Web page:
Tuesday, December 9, 2008

NetCat! RAWR!

Big time in tiny town.

So this is a story about a small program that has a myriad of different uses. This tool is called netcat. To start out I am going to go over some of the more practical uses of netcat. The most common use that is probably the most well known is using netcat as a simple port scanner.

nc -v -w 1 localhost -z 1-3000

This example is passively scanning localhost for any open ports in the range of 1 to 3000. Pretty simple eh? Try it on you local machine you might be surprised what is open. Unless you are a paranoid freak who uses hardened linux with every port closed so the aliens can't invade your hard drive to steal your password to your TiVO to read your mind through television waves.

Ok the aliens aside this next example I haven't really found a practical use for as of yet but I could see it being helpful in a pinch. We are going to use netcat to make a copy of a hard drive over the network with the aid of dd.

nc -l -p 9000 | dd of=/dev/sda

dd if=/dev/sda | nc 9000

To explain what is going on here first we create a netcat server that listens on port 9000 and pipe this output to dd with the output set to /dev/sda (the hard drive we want to write the image to). Now we setup the client connection by using dd to read the disk we want copied and piping it's output to netcat which connects to our server on port 9000. Make sure to be careful if you try this we don't want anyone to accidentally nuke an important drive.

Another simple little thing you can do with netcat is create a makeshift webserver to server up some content.

One shot single connection:
nc -l -p 80 -q 1 < darkpages.html

Accept multiple connections:
while true; do nc -l -p 80 -q 1 < stuff.html; done

This is a pretty hack way to do this sort of thing but it would work. Now you can do this this sort of thing alot prettier with socat but that is subject for a post of it's own.

Now lets see what else is there to cover here. Ah yes I always forget about this one but it's not the most usefull as there are MANY other tools to aid in something like this on linux. If you haven't guessed I am talking about using netcat to transfer large files.

nc -lp 1337 > file.gz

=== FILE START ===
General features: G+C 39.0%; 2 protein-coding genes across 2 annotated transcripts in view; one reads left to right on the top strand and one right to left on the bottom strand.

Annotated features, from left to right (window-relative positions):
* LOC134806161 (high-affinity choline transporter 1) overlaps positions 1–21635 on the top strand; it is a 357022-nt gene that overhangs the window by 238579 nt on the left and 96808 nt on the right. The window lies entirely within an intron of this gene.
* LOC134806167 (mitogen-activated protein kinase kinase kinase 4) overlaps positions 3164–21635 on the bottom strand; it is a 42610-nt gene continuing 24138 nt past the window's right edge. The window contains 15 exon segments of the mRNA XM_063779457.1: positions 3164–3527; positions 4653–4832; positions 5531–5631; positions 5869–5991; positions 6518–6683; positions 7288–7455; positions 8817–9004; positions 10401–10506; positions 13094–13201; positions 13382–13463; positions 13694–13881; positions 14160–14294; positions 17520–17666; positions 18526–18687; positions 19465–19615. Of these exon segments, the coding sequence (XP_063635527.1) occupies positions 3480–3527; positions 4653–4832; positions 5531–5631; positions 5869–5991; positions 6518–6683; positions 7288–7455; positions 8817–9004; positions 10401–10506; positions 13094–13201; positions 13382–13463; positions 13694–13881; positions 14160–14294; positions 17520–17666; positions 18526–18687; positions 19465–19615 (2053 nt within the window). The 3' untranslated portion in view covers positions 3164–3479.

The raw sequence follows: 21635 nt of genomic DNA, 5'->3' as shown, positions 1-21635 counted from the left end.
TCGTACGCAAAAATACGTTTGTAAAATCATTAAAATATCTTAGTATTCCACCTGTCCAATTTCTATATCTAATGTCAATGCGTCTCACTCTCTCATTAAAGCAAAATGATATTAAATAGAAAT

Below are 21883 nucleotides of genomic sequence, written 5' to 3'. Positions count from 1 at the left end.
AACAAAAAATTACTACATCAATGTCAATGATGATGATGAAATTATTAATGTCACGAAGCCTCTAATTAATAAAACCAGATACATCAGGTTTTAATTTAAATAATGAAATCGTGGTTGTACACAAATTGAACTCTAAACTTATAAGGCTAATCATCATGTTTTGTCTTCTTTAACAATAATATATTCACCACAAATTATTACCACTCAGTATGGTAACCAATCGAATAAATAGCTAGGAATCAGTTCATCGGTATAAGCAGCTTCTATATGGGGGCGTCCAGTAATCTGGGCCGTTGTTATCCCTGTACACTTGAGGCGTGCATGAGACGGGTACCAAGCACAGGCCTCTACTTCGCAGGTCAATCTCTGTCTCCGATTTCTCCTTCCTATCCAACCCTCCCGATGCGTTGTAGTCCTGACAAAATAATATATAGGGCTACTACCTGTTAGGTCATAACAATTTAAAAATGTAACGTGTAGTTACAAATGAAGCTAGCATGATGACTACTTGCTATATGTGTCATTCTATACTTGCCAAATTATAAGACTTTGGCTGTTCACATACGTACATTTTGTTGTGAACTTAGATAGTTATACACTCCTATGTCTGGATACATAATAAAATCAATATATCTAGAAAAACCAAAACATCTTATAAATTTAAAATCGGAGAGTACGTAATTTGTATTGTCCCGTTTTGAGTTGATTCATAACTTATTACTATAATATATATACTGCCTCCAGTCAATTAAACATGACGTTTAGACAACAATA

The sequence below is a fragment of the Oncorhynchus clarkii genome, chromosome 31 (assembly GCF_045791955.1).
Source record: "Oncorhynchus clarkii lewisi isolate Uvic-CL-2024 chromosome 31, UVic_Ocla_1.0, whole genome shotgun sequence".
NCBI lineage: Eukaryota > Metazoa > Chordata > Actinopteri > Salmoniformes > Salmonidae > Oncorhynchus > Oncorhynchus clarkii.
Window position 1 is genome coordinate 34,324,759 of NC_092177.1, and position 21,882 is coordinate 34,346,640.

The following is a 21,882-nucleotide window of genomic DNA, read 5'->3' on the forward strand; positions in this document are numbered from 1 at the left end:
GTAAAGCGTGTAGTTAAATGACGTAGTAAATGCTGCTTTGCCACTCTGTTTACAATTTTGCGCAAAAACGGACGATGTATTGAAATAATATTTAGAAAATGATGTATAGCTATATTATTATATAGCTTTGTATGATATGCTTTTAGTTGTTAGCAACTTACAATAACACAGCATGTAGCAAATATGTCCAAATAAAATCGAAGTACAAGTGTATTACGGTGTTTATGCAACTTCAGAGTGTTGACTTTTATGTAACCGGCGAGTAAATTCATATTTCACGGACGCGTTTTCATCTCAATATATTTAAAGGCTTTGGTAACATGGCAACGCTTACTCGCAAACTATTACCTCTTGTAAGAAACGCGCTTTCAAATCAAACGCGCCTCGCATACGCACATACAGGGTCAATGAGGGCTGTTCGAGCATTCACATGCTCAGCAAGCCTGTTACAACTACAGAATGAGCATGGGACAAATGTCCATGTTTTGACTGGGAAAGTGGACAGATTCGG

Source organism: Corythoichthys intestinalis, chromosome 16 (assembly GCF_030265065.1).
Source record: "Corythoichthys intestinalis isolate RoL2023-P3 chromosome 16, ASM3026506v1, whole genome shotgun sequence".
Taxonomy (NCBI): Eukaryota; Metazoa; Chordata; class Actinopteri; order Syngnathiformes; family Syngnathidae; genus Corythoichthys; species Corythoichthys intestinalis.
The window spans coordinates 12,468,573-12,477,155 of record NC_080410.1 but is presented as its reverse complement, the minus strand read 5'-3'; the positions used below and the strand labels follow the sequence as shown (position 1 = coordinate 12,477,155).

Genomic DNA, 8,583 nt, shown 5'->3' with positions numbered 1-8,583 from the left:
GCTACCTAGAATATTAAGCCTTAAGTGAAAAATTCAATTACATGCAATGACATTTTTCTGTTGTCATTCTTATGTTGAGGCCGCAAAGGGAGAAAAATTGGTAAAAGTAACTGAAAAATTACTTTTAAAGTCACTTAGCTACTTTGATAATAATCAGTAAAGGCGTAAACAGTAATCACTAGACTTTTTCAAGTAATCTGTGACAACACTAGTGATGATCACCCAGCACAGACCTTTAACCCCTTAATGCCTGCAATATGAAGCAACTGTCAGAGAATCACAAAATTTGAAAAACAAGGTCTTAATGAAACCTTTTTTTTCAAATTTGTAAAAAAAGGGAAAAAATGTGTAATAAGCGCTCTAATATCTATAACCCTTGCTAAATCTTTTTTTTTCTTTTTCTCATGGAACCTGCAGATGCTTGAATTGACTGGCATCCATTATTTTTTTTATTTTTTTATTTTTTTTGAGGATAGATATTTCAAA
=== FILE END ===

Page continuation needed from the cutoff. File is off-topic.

nc -w 1 1337 < file.gz

Ok as you can tell this is very similar to the previous example using dd. First we create our server that is writing to our destination file. Next we create the client which if fed our source file and connect to the server. The "-w 1" will close the connection once the file is done transfering. Ok so since this is pretty useless I am going to kick it up a notch just for fun =).

nc -lp 1337 | pv | gunzip > file

cat file | gzip | nc -w 1 1337

Now in this example we are compressing the data one the fly on the client side. On the server side we pipe the output to pv so that we get a nice little display of the current data transfered, current transfer speed, as well as uncompressing on the fly.

Another silly thing that can be done with netcat would be using it as a simple chat server. Granted this isn't pretty but it would get the job done if you needed to chat it up without installing other crap.

nc -lp 9000

nc 9000

Either you or your friend start the server and the other one starts the client, then you type. Yes it's that simple!

I guess I should cover the more advanced uses now. You can use netcat as a light telnet server doing something similar to the following.

nc -lp 1337 -e /bin/bash

nc 1337

Once you created the server you can now connect and use any commands you normally would in bash it's pretty cool I think. Now a spin off of this would be what is called the revrse telnet server. What is a reservse telnet server? I am glad you asked =). Lets say your work firewall is locked down and you can't poke any hole to be able to access your work server outside of work, but you can access the internet via port 80. Well you are in LUCK!

nc -lp 80

nc 80 -e /bin/bash

Now how this works is you create the server on your home machine it's listening for connections on port 80 since we know our work firewall will allow port 80. Ok now the cool part from the server behind the firewall we connect out to our home pc but tell netcat that /bin/bash will be interpreting any commands that it gets in return. Ok we are connected and from our home machine we can now run commands directly on the work server!

Well I think this sums up this blog post I hope you all learned alot and find netcat as fun as I do =)! Please feel free to leave any comments about this blog.
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